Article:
Though “Don Giovanni” is an old story told many times before—and an opera with special significance for the Lyric, since it was their very first sixty years ago—its remounting compels a conversation about the gender dynamics within it. (Consider, for example, the colloquialism “he’s a real Don Juan.” We have a cultural habit of admiring, of envying the persona of the libertine. Though this portrayal is not the only one in a long literary history, you might give pause the next time you’re tempted to describe someone thus. Do you really want to equate serial romance with sexual violence?)
Donna Anna’s “transformation” in perception, from seeming to be playing hard-to-get to being clearly an attempted-rape victim, is less a transformation than an indictment of the viewer’s moral compass. Why did we take her initial protestations as anything other than their literal content? We’re so encoded to the idea of seduction being a game of no-means-yes that we can’t receive our own language in its own terms.
“Don Giovanni” projects an ambiguity of its own, no doubt: is some of his seduction successful on its own terms, and some consummated by force? When the target is a member of his own class (Donna Anna), physical force seems to be required. But when it’s someone of a lower class, a peasant even (Zerlina), the implicit threat to a person’s safety and livelihood likely suffices to “seduce” the target. Today such imbalanced power in courtship is called sexual harassment, or worse.
The character of Donna Elvira is more problematic to the reading of Don Giovanni as nothing more than a sexual predator. The woman scorned, she alone seems susceptible to his charms as an affair of the heart, not the gunpoint. Of course, it’s unlikely that considerations of “rape culture” were in the mind of Mozart or librettist Lorenzo Da Ponte when it premiered back in 1787.
It’s clear that such concerns are in the minds of the Lyric, as they published a provocative essay by the University of Chicago’s Martha Nussbaum in the program, entitled “Rape, Revenge, Love: The Don Giovanni Puzzle” wherein she grapples with the same topics, though through history, and without the benefit of this production, in debunking the romantic interpreters of the opera’s story. That such interpretations exist at all are a marvel, as the text and certainly Falls’ production leave little question as to the nature of Giovanni.
Part of the strength of this production is the evenness of the performances: No singer “steals the show”—which itself can tilt the audience’s emotional balance—likewise none under-project in any detrimental way (though Kyle Ketelsen’s Leporello gets lost in the orchestration at times). Simply put, vocal and musical performances are, across the board, topnotch. And, not surprising given the presence of a theater specialist at the helm, the acting is a cut above the usual opera production, and the comedy genuinely funny.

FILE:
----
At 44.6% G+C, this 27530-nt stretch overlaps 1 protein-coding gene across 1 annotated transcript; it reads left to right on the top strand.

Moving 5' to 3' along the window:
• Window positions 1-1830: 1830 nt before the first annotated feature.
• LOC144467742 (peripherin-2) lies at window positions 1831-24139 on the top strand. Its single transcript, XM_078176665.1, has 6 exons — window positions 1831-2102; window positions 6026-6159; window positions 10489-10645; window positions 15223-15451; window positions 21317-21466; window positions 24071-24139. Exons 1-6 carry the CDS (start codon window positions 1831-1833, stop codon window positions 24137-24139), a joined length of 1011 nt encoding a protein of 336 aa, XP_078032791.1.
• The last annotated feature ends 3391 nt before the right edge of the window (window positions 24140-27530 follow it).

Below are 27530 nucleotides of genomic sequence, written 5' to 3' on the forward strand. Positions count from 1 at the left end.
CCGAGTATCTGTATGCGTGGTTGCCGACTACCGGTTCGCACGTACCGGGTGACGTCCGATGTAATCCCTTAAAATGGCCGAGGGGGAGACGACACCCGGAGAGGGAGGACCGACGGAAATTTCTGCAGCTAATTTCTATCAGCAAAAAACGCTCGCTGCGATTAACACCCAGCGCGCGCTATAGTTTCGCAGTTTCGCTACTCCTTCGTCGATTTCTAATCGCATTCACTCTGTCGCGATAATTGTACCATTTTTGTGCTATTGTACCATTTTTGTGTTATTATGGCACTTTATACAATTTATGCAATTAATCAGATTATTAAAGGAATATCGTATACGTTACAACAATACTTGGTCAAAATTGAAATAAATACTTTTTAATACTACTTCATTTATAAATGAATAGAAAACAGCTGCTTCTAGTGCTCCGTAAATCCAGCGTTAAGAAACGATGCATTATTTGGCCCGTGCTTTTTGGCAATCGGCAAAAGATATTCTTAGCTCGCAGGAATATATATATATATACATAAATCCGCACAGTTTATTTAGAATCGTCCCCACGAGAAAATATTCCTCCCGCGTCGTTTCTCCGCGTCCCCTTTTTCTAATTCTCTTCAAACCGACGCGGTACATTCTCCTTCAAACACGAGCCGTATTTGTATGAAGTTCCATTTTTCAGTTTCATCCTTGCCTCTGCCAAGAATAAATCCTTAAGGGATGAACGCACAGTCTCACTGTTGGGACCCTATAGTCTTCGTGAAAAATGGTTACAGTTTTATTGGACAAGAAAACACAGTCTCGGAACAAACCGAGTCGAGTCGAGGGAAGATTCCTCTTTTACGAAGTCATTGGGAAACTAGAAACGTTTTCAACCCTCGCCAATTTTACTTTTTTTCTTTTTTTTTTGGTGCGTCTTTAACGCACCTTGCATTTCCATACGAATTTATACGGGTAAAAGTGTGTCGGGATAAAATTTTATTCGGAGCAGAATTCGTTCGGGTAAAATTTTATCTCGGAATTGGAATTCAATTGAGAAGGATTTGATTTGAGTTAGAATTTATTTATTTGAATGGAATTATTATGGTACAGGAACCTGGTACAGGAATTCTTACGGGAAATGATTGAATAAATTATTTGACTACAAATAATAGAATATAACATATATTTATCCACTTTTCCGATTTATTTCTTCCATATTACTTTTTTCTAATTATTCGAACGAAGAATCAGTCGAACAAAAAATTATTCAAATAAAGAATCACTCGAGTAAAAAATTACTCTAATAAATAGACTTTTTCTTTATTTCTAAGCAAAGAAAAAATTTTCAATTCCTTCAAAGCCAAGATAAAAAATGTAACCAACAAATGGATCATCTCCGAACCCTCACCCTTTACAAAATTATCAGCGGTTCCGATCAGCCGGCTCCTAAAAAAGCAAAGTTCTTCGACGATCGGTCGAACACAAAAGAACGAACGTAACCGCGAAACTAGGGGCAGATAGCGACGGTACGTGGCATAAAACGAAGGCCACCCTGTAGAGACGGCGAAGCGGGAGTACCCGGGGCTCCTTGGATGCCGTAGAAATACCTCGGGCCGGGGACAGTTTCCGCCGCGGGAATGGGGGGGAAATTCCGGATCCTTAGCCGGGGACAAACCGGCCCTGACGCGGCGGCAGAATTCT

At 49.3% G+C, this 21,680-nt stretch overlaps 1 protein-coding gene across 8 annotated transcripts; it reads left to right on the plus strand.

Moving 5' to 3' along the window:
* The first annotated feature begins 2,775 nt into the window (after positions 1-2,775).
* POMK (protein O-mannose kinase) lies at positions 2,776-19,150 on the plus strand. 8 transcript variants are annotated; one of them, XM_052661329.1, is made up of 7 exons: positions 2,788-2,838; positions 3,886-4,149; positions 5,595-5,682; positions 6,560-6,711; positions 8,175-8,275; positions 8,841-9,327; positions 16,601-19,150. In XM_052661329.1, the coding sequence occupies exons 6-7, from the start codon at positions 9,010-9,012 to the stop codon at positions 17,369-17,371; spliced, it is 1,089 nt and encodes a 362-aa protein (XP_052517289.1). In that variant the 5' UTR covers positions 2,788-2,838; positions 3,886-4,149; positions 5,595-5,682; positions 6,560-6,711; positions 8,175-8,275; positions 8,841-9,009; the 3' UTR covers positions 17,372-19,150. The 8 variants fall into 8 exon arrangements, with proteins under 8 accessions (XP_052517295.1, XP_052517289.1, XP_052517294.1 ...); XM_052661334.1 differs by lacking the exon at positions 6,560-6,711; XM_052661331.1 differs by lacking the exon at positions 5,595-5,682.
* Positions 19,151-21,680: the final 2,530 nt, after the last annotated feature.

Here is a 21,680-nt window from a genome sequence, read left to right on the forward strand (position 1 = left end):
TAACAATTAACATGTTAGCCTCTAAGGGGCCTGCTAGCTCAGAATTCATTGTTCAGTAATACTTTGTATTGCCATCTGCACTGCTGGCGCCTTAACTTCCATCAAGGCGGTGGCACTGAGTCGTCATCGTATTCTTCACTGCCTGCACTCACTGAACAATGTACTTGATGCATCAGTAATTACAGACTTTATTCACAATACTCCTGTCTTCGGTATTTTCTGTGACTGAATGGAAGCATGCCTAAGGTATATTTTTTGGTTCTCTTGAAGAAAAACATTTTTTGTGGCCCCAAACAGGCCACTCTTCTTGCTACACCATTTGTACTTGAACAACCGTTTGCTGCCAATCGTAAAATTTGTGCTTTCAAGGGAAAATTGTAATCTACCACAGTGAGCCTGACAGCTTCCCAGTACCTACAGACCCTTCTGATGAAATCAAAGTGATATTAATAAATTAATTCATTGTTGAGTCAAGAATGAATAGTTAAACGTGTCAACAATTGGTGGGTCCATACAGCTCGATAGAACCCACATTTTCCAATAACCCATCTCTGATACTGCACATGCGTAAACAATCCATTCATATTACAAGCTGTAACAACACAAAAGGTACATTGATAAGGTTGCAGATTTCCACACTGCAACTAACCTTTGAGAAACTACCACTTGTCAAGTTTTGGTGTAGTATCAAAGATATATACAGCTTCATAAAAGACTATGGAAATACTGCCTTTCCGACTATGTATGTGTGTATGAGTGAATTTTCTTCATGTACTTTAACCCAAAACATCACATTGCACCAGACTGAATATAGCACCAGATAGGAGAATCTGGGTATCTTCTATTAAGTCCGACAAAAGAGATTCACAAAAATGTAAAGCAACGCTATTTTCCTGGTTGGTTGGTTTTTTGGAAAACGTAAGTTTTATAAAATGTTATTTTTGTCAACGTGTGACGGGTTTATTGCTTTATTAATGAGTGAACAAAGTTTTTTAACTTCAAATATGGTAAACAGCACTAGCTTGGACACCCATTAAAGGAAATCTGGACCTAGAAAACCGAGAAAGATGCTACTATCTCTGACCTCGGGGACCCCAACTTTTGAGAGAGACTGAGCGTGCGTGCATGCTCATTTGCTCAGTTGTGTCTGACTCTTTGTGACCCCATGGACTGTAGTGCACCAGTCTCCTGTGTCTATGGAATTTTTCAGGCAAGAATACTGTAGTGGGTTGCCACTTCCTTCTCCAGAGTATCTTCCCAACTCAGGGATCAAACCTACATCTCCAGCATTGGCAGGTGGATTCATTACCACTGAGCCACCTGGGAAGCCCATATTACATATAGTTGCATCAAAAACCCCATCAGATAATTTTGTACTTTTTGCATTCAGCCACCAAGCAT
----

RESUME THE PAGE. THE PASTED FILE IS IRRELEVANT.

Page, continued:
Consistent with Falls’ unconventional creativity, lovely little touches abound, like the sound of a Spanish guitar underlining a cappella passages, or the remarkable orchestral feat of creating the sense of sound playing from an onstage radio, rather than the pit.
Art direction is especially noteworthy. The contributions of frequent Falls collaborators Ana Kuzmanic (costume design) and Walt Spangler (sets) deserve equal billing with the performers. The production lives in black and white and gray, but splashes of color—blood, flowers—transcend decoration and become metaphor for the proximity of sensuality and death herein. The set evokes its time with neat little touches like a period-appropriate neon sign with the word “bar” hanging in a void, creating a sense of place with its minimalism juxtaposed against an elaborate creation of a Spanish streetscape. I found myself especially contemplative of the design in the second half, where that same Spanish streetscape virtually hangs off to one side of a dark stage, creating an asymmetry that echoes the acts of the morally repulsive Don Giovanni, soon giving way to a completely symmetrical scene in a church, where the moral order seeks restitution.
The greatest work of art ever? Perhaps in Mozart’s time, and Shaw’s as well. Today? I can’t even figure out my ten favorite movies for Facebook, so the idea of ordaining a centuries-old creation the best ever is not in me. But Robert Falls certainly makes a strong case. (Brian Hieggelke)
At Civic Opera House, 20 North Wacker, (312)827-5600, lyricopera.org. Through October 29.